APPEAL FROM THE ORDER ENTERED MARCH 19, 1985 IN THE COURT OF COMMON PLEAS OF PHILADELPHIA COUNTY, CIVIL NO. 5402 SEPT. 1983
Mary L. Schmidt, Philadelphia, for appellants.
Lawrence L. Robinson, Philadelphia, for appellee.
Cirillo, President Judge, and Cavanaugh, Brosky, McEwen, Del Sole, Beck, Tamilia, Kelly and Johnson, JJ. McEwen, J., files a concurring opinion.
[ 356 Pa. Super. Page 534]
Is an employee who collects workmen's compensation benefits following a work-related motor vehicle accident precluded from obtaining uninsured motorist benefits under his employer's fleet policy?
Appellant Charles Boris (his wife, Deborah, is co-appellant) was driving a truck for his employer, Buckley and Company, when he was run off the road by an uninsured motorist. He suffered injuries to his knee and back. Despite extensive medical treatment, he continues to suffer from the pain of those injuries.
Buckley and Company carries both workmen's compensation and uninsured motorist insurance through appellee
[ 356 Pa. Super. Page 535]
Liberty Mutual Insurance Company. Under the latter policy, each of Buckley's 67 vehicles is insured to the extent of $30,000.00 against injuries caused by uninsured motorists; if there is a dispute between the insurer and insured over coverage liability, a standard arbitration clause in the contract dictates that the controversy be submitted to arbitration. This clause was invoked when Mr. Boris sought uninsured motorist benefits, and pursuant to that clause, the third arbitrator on the panel was appointed by the court, since the parties could not agree on one. The subsequent arbitration resulted in an $841,569.00 award to appellant.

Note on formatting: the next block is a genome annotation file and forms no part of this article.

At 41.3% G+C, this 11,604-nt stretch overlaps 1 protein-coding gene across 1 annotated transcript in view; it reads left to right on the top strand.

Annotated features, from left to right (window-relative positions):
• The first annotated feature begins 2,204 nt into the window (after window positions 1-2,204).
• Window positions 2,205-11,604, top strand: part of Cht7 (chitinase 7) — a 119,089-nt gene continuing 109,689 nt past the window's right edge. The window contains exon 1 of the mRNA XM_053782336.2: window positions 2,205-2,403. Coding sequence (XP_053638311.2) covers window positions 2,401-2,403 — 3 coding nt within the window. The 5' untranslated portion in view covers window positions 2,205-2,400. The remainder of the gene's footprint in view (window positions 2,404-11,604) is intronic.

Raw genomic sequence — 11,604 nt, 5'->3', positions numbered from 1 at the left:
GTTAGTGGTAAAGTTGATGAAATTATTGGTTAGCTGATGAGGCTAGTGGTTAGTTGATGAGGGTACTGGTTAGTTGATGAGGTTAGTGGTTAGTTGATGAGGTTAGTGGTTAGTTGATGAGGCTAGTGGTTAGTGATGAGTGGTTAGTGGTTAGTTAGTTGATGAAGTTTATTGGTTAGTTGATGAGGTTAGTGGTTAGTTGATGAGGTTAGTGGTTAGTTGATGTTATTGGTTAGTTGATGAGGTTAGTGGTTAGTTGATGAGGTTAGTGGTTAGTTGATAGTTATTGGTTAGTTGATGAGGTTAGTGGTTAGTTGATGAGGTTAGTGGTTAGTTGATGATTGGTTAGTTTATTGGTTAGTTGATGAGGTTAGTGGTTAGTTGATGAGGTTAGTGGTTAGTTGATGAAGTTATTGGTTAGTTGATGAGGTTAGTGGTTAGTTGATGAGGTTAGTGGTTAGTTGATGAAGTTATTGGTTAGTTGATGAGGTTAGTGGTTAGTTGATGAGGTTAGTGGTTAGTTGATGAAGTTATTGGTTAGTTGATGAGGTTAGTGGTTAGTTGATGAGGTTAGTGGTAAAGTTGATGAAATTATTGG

Upon petition by Liberty Mutual, the Honorable Alfred J. DiBona of the Philadelphia Court of Common Pleas reviewed the award and concluded the panel made an egregious error of law in awarding uninsured motorist benefits to Mr. Boris. Judge DiBona found workmen's compensation to be the sole remedy,*fn1 and accordingly vacated the award. This is an appeal from that order. In support of appellant's position, the Pennsylvania Trial Lawyers Association has filed a separate brief as amicus curiae.
Initially, we consider appellants' contention that Liberty Mutual waived its defense of workmen's compensation as sole remedy. In appellants' view, Liberty Mutual improperly waited until the arbitration hearing to present the defense; it should have first been raised under a "new matter" hearing in an answer to Mr. Boris' petition seeking appointment of an arbitrator.
It is true that Pa.R.Civ.P. 1030 requires all affirmative defenses to be set forth in a responsive pleading. We also agree that Liberty Mutual's defense is an affirmative one, although it is not one of "immunity", as appellants ...